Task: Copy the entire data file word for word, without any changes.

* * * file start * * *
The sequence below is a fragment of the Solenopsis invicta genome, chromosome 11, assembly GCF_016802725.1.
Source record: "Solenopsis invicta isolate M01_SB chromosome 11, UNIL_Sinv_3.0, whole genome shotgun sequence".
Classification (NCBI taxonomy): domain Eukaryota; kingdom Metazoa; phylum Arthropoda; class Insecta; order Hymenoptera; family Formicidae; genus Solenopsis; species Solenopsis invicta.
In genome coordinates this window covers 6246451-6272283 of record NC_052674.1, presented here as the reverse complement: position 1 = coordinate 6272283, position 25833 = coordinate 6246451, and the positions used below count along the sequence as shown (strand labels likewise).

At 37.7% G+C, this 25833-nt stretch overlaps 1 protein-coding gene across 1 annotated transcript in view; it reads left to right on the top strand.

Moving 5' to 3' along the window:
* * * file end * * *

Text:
The sequence below is a fragment of the Solenopsis invicta genome, chromosome 11, assembly GCF_016802725.1.
Source record: "Solenopsis invicta isolate M01_SB chromosome 11, UNIL_Sinv_3.0, whole genome shotgun sequence".
Classification (NCBI taxonomy): domain Eukaryota; kingdom Metazoa; phylum Arthropoda; class Insecta; order Hymenoptera; family Formicidae; genus Solenopsis; species Solenopsis invicta.
In genome coordinates this window covers 6246451-6272283 of record NC_052674.1, presented here as the reverse complement: position 1 = coordinate 6272283, position 25833 = coordinate 6246451, and the positions used below count along the sequence as shown (strand labels likewise).

At 37.7% G+C, this 25833-nt stretch overlaps 1 protein-coding gene across 1 annotated transcript in view; it reads left to right on the top strand.

Moving 5' to 3' along the window: